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Movie Review: 'The Banshees of Inisherin'

AILSA CHANG, HOST:

The dark new comedy "The Banshees of Inisherin" doesn't have any banshees. What it does have are actors Colin Farrell and Brendan Gleeson. And critic Bob Mondello says when they're working with filmmaker Martin McDonagh, they are plenty.

BOB MONDELLO, BYLINE: A patchwork quilt of lush green farms, Inisherin is a rocky island just off the coast of Ireland, where everyone knows everyone. And Padraic and Colm have long seemed inseparable until...

(SOUNDBITE OF FILM, "THE BANSHEES OF INISHERIN")

SHEILA FLITTON: (As Mrs. McCormick) Colm Sonny Larry, didn't you and he used to be the best of friends?

COLIN FARRELL: (As Padraic Suilleabhain) We're still the best of friends.

FLITTON: (As Mrs. McCormick) No, you're not.

FARRELL: (As Padraic Suilleabhain) Who says we're not?

MONDELLO: Colm does when Padraic catches him at the pub.

(SOUNDBITE OF FILM, "THE BANSHEES OF INISHERIN")

BRENDAN GLEESON: (As Colm Doherty) Sit somewhere else.

FARRELL: (As Padraic Suilleabhain) But I have me pint there, Colm.

PAT SHORTT: (As Jonjo Devine) He has his pint there, Colm, from when he came in and ordered his pint before.

GLEESON: (As Colm Doherty) Well, OK. I'll sit somewhere else.

MONDELLO: Even having been warned, Padraic is blindsided. But as played by an ever-optimistic Colin Farrell, he does the sensible thing - follows Brendan Gleeson's Colm outside, determined to make peace.

(SOUNDBITE OF FILM, "THE BANSHEES OF INISHERIN")

FARRELL: (As Padraic Suilleabhain) If I've done something to you, just tell me what I've done to you. And if I've said something to you, maybe I said something when I was drunk and I forgotten it. But I don't think I said something when I was drunk and I've forgotten it. But if I did, then tell me what it was. And I'll say sorry for that, too, Colm.

GLEESON: (As Colm Doherty) But you didn't say anything to me. And you didn't do anything to me.

FARRELL: (As Padraic Suilleabhain) Well, that's what I was thinking, like.

GLEESON: (As Colm Doherty) I just don't like you no more.

FARRELL: (As Padraic Suilleabhain) But you liked me yesterday.

MONDELLO: The wounded look that comes into Farrell's eyes you'd think would melt the stoniest heart. But Colm is unmoved, much to the astonishment of the pub regulars, from young Dominic...

(SOUNDBITE OF FILM, "THE BANSHEES OF INISHERIN")

BARRY KEOGHAN: (As Dominic Kearney) Why does he not want to be friends with you no more? What is he, 12?

MONDELLO: ...To the parish priest.

(SOUNDBITE OF FILM, "THE BANSHEES OF INISHERIN")

DAVID PEARSE: (As priest) Why aren't you talking to Padraic no more?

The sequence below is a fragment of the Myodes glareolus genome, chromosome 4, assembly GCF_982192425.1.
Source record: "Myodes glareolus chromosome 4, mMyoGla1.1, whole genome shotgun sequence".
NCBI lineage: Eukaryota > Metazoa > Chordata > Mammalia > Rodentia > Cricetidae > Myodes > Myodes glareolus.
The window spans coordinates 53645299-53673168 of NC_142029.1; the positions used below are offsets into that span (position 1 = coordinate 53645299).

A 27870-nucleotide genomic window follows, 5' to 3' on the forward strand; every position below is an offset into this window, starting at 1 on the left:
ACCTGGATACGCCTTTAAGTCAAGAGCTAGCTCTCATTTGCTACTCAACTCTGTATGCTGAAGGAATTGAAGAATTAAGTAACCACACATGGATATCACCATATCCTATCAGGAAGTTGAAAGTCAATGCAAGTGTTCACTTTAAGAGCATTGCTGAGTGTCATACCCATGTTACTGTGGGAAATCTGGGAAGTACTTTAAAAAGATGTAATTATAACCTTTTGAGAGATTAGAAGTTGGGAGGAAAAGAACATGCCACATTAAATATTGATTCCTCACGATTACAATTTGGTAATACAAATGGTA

GLEESON: (As Colm Doherty) That wouldn't be a sin, now, would it, father?

PEARSE: (As priest) No. But it's not very nice either, is it?

GLEESON: Colm isn't buying.

(SOUNDBITE OF FILM, "THE BANSHEES OF INISHERIN")

GLEESON: (As Colm Doherty) Do you know who we remember for how nice they was in the 17th century?

FARRELL: (As Padraic Suilleabhain) Who?

GLEESON: (As Colm Doherty) Absolutely no one. Yet we all remember the music of the time. Everyone, to a man, knows Mozart's name.

FARRELL: (As Padraic Suilleabhain) I don't, so there goes that theory.

MONDELLO: Padraic again. These guys really don't have a lot in common - Colm artistically inclined, Padraic sweet-natured but not remotely curious about anything except his equally sweet-natured donkey. Writer-director Martin McDonagh could keep the odd couple shtick going indefinitely. But as in "In Bruges," with these same actors as hitmen, or his caustic take on small-town America, "Three Billboards Outside Ebbing, Missouri," McDonagh's using comedy to get at something darker.

(SOUNDBITE OF FILM, "THE BANSHEES OF INISHERIN")

GLEESON: (As Colm Doherty) If you don't stop bothering me, I have a set of shears at home. And each time you bother me from this day on, I'll take those shears and I'll take one of me fingers off with them. And I'll give that finger to you until I have no fingers left. Does this make things clearer to you?

FARRELL: (As Padraic Suilleabhain) Not really, no.

GLEESON: (As Colm Doherty) Starting from now.

MONDELLO: In a McDonagh story, that sort of threat's never idle, nor are the furies that fuel it. "The Banshees Of Inisherin" is probably the closest of McDonagh's films to the scalding stage work that made his reputation. But more than his writing and sharp direction, it's the performances that register - Kerry Condon commonsensical as Padraic's protective sister...

(SOUNDBITE OF FILM, "THE BANSHEES OF INISHERIN")

KERRY CONDON: (As Siobhan Suilleabhain) You can't just all of a sudden stop being friends with a fella.

MONDELLO: ...Barry Keoghan's endearingly dim bulb...

(SOUNDBITE OF FILM, "THE BANSHEES OF INISHERIN")

KEOGHAN: (As Dominic Kearney) Would you not want him to have to do the one finger to see if he was bluffing like?

CONDON: (As Siobhan Suilleabhain) No, we wouldn't.

KEOGHAN: (As Dominic Kearney) 'Cause worse comes to worse, he can still play the fiddle with four fingers, I bet you.

MONDELLO: ...And the two leads, seeming to have just stepped out of a Samuel Beckett play, friendship unravelling as they're waiting for Godot, or something just as elusive. Gleeson, a hard-headed giant; Farrell, eyes brimming, at once hopeful and anguished - twinned pals. You'll empathize with both in a tale of buddies that plays like a blood feud. "The Banshees Of Inisherin," if they actually existed, would be shrieking at and for this mythic, funny, haunting pair. I'm Bob Mondello. Transcript provided by NPR, Copyright NPR.

Bob Mondello, who jokes that he was a jinx at the beginning of his critical career — hired to write for every small paper that ever folded in Washington, just as it was about to collapse — saw that jinx broken in 1984 when he came to NPR.